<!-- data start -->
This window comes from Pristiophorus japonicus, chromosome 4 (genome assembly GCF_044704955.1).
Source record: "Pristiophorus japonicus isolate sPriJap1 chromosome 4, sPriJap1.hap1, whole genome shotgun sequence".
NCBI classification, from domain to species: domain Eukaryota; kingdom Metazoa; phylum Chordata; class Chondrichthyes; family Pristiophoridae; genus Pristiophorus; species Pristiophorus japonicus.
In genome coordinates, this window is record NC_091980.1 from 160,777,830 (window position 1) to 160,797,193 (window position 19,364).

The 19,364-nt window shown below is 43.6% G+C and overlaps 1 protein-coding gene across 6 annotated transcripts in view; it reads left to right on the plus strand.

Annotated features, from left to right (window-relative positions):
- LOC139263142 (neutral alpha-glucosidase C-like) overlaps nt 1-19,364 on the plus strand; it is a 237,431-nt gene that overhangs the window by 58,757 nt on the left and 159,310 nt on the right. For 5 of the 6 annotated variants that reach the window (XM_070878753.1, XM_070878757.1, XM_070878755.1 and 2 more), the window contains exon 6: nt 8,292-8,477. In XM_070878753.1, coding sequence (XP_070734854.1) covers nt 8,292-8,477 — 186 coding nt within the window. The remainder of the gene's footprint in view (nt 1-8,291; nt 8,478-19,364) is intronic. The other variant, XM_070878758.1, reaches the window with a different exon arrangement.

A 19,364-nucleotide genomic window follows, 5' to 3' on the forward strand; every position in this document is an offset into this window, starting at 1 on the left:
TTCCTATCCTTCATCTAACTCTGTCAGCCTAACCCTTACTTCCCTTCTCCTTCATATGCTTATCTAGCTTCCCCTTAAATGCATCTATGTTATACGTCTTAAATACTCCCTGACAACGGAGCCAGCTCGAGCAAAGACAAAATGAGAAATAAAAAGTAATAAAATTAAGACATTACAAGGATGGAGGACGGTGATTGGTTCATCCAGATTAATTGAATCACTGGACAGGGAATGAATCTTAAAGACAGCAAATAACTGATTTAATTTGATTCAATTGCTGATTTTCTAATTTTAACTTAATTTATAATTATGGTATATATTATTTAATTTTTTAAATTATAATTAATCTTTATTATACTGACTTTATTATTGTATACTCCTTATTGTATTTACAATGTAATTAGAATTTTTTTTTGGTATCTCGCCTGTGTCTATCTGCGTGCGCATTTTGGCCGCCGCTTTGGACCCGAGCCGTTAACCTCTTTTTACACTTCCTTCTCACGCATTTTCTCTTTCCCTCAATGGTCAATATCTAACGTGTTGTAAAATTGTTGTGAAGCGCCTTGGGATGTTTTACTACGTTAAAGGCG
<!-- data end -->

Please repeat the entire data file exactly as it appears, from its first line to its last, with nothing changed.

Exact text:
This window comes from Pristiophorus japonicus, chromosome 4 (genome assembly GCF_044704955.1).
Source record: "Pristiophorus japonicus isolate sPriJap1 chromosome 4, sPriJap1.hap1, whole genome shotgun sequence".
NCBI classification, from domain to species: domain Eukaryota; kingdom Metazoa; phylum Chordata; class Chondrichthyes; family Pristiophoridae; genus Pristiophorus; species Pristiophorus japonicus.
In genome coordinates, this window is record NC_091980.1 from 160,777,830 (window position 1) to 160,797,193 (window position 19,364).

The 19,364-nt window shown below is 43.6% G+C and overlaps 1 protein-coding gene across 6 annotated transcripts in view; it reads left to right on the plus strand.

Annotated features, from left to right (window-relative positions):
- LOC139263142 (neutral alpha-glucosidase C-like) overlaps nt 1-19,364 on the plus strand; it is a 237,431-nt gene that overhangs the window by 58,757 nt on the left and 159,310 nt on the right. For 5 of the 6 annotated variants that reach the window (XM_070878753.1, XM_070878757.1, XM_070878755.1 and 2 more), the window contains exon 6: nt 8,292-8,477. In XM_070878753.1, coding sequence (XP_070734854.1) covers nt 8,292-8,477 — 186 coding nt within the window. The remainder of the gene's footprint in view (nt 1-8,291; nt 8,478-19,364) is intronic. The other variant, XM_070878758.1, reaches the window with a different exon arrangement.

A 19,364-nucleotide genomic window follows, 5' to 3' on the forward strand; every position in this document is an offset into this window, starting at 1 on the left:
TTCCTATCCTTCATCTAACTCTGTCAGCCTAACCCTTACTTCCCTTCTCCTTCATATGCTTATCTAGCTTCCCCTTAAATGCATCTATGTTATACGTCTTAAATACTCCCTGACAACGGAGCCAGCTCGAGCAAAGACAAAATGAGAAATAAAAAGTAATAAAATTAAGACATTACAAGGATGGAGGACGGTGATTGGTTCATCCAGATTAATTGAATCACTGGACAGGGAATGAATCTTAAAGACAGCAAATAACTGATTTAATTTGATTCAATTGCTGATTTTCTAATTTTAACTTAATTTATAATTATGGTATATATTATTTAATTTTTTAAATTATAATTAATCTTTATTATACTGACTTTATTATTGTATACTCCTTATTGTATTTACAATGTAATTAGAATTTTTTTTTGGTATCTCGCCTGTGTCTATCTGCGTGCGCATTTTGGCCGCCGCTTTGGACCCGAGCCGTTAACCTCTTTTTACACTTCCTTCTCACGCATTTTCTCTTTCCCTCAATGGTCAATATCTAACGTGTTGTAAAATTGTTGTGAAGCGCCTTGGGATGTTTTACTACGTTAAAGGCG